My grandmother was a close friend of Lydia E. Pinkham.
Not an actual and personal friend, of course, since Mrs. Pinkham died in 1883, a full seven years before my grandmother was born, but a friend nonetheless.
You see, Mrs. Pinkham had concocted a “medical elixir” on her kitchen stove in Lynn, Massachusetts many years earlier. For inventing and marketing this wonderful elixir, women all over the United States praised and sanctified her, even long after her death.
My grandmother thought Lydia Pinkham was a saint. She always had a bottle or two of her magic elixir around the house. Usually there was one upstairs in the bathroom and one downstairs in the kitchen. Apparently she never could tell just where and when the “vapors” might overtake her.
Each of those bottles bore the visage of the grandmotherly Mrs. Pinkham, who was indeed a real person, unlike Betty Crocker and Aunt Jemima. The elixir was called “Lydia E. Pinkham’s Vegetable Compound” and at the end of the 19th century, it was well-nigh impossible to pick up a newspaper in the United States and NOT find an advertisement for Mrs. Pinkham’s magic medicine that was guaranteed to cure (or at least improve) all manner of “female complaints.”
Mrs. Pinkham advertised widely and often, usually writing her own advertising copy and requesting that satisfied users of her “Compound” write directly to her and tell how it had helped them. In most of her ads, she selected a few of the letters she had received and excerpted the key parts. In effect, she let her satisfied customers write her ads. It worked so well that the company continued to use this kind of advertising long after Mrs. Pinkham’s own demise.
The more she advertised, the more bottles of the compound she sold. The more she sold, the more the women of America wrote to her, singing the praises of her elixir. Mrs. Pinkham and her family did very, very well for themselves.
There was something special about this tonic that made women of all ages feel good. It may have been the special mixture of herbs with exotic names like pleurisy root, unicorn root, black cohosh, life root and fenugreek. Then again, it may have simply been the fact that the mixture contained 18% alcohol.
In other words, Lydia E. Pinkham’s Vegetable Compound was a nearly 40 proof alcohol, making it about half the alcoholic strength of rum or gin. It was about the same strength as port or sherry and could produce a similar buzz, and because it was sold as a medical “vegetable compound”, it remained available during Prohibition, making Mrs. Pinkham’s descendants even more friends and money.
The ad below caught my eye as I was checking out an obituary elsewhere on the page of the April 26, 1899 edition of the Elmira Daily Gazette and Free Press. Who knew that the wonderful Compound could tackle the “Sorrows of Sterility”? I might have believed the “heartbreak of psoriasis”, but sterility? That seemed a bit far-fetched, even though the ad promised that the “…medicine is so well calculated to regulate every function of the generative organs that its efficiency is vouched for by multitudes of women.”
Anyway, here’s the ad:
Note the testimonials at the very end of the ad. Could these women be actual people?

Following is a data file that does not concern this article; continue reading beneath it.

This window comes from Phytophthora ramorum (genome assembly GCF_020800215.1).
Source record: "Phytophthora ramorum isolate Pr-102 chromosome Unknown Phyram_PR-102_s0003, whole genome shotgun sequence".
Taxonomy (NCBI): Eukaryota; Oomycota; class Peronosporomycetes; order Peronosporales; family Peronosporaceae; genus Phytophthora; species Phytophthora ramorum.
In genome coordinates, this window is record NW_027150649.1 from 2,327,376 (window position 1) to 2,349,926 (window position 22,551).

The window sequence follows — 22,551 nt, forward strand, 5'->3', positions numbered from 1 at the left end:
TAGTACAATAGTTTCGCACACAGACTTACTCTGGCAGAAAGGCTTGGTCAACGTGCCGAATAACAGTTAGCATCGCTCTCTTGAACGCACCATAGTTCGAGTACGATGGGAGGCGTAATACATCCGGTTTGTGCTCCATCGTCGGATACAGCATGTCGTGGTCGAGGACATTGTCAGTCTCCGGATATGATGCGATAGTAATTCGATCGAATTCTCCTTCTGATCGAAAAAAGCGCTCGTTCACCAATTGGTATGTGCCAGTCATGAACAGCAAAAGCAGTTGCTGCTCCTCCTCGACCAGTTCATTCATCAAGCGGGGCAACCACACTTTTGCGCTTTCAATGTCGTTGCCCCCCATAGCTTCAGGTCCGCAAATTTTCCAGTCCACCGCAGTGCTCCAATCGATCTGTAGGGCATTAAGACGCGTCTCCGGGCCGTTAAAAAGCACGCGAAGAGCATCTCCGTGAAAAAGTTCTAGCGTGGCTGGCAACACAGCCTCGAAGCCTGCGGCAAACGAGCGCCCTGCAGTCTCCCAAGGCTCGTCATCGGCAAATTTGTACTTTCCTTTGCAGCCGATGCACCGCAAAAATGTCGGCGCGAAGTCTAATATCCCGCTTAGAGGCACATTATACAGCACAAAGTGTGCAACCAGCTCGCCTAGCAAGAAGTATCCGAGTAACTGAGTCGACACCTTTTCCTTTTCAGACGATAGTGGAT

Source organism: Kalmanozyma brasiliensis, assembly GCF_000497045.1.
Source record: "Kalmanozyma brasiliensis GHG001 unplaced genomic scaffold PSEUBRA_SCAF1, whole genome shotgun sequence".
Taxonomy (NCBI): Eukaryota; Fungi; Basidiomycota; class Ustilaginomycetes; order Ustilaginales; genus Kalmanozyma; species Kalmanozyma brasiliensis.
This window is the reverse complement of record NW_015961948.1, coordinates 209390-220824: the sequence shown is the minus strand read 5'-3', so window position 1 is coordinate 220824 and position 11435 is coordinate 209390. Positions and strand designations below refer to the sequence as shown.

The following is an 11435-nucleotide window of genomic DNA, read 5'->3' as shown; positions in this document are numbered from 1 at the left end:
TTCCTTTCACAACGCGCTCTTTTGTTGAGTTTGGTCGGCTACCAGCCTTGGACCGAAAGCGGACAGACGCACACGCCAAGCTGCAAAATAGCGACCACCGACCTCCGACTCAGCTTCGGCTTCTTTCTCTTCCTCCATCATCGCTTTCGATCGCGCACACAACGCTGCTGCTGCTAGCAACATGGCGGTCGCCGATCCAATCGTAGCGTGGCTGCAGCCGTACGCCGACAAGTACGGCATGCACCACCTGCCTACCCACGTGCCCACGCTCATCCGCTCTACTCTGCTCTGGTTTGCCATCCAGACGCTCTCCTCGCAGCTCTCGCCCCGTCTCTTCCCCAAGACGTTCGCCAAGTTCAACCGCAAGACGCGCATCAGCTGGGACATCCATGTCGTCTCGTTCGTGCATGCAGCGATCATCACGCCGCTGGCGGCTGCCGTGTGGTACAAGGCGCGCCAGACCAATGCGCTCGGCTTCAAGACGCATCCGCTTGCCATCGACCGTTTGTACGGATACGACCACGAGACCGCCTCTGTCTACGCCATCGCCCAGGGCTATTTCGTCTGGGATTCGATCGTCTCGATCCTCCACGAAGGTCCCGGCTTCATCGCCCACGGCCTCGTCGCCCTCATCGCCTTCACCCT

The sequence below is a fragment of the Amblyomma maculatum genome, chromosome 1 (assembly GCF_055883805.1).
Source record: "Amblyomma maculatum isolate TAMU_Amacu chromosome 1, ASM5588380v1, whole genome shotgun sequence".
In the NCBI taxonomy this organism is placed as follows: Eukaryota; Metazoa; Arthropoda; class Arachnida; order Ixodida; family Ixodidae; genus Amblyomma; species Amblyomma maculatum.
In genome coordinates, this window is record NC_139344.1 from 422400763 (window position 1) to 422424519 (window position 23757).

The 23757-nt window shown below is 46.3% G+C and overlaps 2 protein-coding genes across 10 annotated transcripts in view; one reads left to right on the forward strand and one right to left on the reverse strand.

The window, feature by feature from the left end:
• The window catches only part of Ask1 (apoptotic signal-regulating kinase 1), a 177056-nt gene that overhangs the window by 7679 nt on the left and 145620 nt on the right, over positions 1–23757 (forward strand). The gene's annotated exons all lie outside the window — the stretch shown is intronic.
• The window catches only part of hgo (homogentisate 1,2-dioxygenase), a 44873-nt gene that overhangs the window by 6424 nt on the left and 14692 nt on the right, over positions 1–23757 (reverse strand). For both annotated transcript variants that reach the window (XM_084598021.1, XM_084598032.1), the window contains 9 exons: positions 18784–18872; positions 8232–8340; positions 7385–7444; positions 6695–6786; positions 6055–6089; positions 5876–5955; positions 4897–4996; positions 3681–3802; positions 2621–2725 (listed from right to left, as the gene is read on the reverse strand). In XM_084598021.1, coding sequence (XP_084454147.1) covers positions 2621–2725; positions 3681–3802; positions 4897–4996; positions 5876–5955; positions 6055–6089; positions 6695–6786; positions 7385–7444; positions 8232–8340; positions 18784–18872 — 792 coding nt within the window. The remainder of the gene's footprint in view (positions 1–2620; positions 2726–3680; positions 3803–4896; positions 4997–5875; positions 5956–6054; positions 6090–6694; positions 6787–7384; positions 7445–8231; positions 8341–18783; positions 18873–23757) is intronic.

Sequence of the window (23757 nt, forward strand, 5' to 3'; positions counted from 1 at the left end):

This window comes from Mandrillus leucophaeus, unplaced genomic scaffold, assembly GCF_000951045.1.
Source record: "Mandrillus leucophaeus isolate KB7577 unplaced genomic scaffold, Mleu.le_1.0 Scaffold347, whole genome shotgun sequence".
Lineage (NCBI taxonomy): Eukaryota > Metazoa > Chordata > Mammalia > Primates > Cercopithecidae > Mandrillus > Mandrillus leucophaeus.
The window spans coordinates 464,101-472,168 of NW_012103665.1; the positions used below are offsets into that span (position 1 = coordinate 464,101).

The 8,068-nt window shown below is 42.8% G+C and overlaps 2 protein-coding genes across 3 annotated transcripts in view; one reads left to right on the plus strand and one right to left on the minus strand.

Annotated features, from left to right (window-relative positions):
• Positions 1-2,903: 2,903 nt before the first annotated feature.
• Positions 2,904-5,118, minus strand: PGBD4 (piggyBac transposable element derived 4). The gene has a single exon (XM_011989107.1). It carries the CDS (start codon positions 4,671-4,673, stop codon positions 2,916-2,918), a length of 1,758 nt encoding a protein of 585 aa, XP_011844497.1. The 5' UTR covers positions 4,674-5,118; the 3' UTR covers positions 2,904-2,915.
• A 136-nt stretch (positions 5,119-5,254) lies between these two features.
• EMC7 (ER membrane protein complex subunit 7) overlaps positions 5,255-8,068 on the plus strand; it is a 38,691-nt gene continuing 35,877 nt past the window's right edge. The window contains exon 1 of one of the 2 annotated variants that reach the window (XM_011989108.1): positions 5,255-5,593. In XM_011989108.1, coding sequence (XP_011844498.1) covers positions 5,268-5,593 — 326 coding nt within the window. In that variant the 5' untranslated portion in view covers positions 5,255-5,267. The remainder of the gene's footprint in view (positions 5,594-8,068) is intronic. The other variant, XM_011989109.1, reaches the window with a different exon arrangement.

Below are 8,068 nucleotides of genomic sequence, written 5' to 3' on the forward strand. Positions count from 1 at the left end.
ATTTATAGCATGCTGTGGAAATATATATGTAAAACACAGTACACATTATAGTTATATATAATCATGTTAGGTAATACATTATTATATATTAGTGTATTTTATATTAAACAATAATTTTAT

Let’s check it out.
The very last part of the ad is the testimonial of one Flora Cooper from Doyle, South Dakota. After describing her symptoms and implying that they were the cause of her lack of children, she noted “… I wrote to you for advice and began taking Lydia E. Pinkham’s Vegetable Compound. I had not finished the first bottle before I felt better. I took four bottles, and have been strong and perfectly healthy ever since, and now have two of the nicest little girls.”
Remember, the ad was run in April of 1899, a little more than a year before the 1900 federal census was taken. Could Mrs. Cooper and her “nicest little girls” – partially produced through the positive effects of Mrs. Pinkham’s Compound - be located?
Turns out that little, tiny Doyle, South Dakota was in Meade County at this time. (Meade County is also where Sturgis of motorcycle fame is located, but that’s neither here nor there.)
A quick check of the census shows that – yes, indeed – there is a Flora Cooper there. In fact, she’s the only “Flora Cooper” in South Dakota. She was married to John M. Cooper, lumberman, and they surely do have two little girls, although the census does not reveal anything at all about their “niceness.”
Here's the listing:
Little Inez M. Cooper, born in October of 1896, and her younger sister Cora A. Cooper, born a year later in October 1897, are no doubt the children referred to in Mrs. Cooper’s 1899 testimonial.
I’m a bit surprised that Flora didn’t name one or the other “Lydia”, aren’t you?
Think of it for a minute: hundreds of women wrote to Lydia Pinkham – even long after her death – and their letters, often revealing the intimate details of their “female complaints”, ended up in the company ads in small-town newspapers all over the country. Think about how much “local color” this sort of thing adds to a family history when you learn that your grandma may have been in some way the indirect result of your great-grandma's five bottles of Lydia E. Pinkham’s Vegetable Compound!
Now I’ll be on the lookout for letters from my own ancestral females in the Lydia Pinkham advertisements and you should, too. It’s one of those “you just never know” things.
One more thought – I can’t remember whether or not my grandmother had a Lydia Pinkham’s over ice before dinner every evening, but I wouldn’t be at all surprised.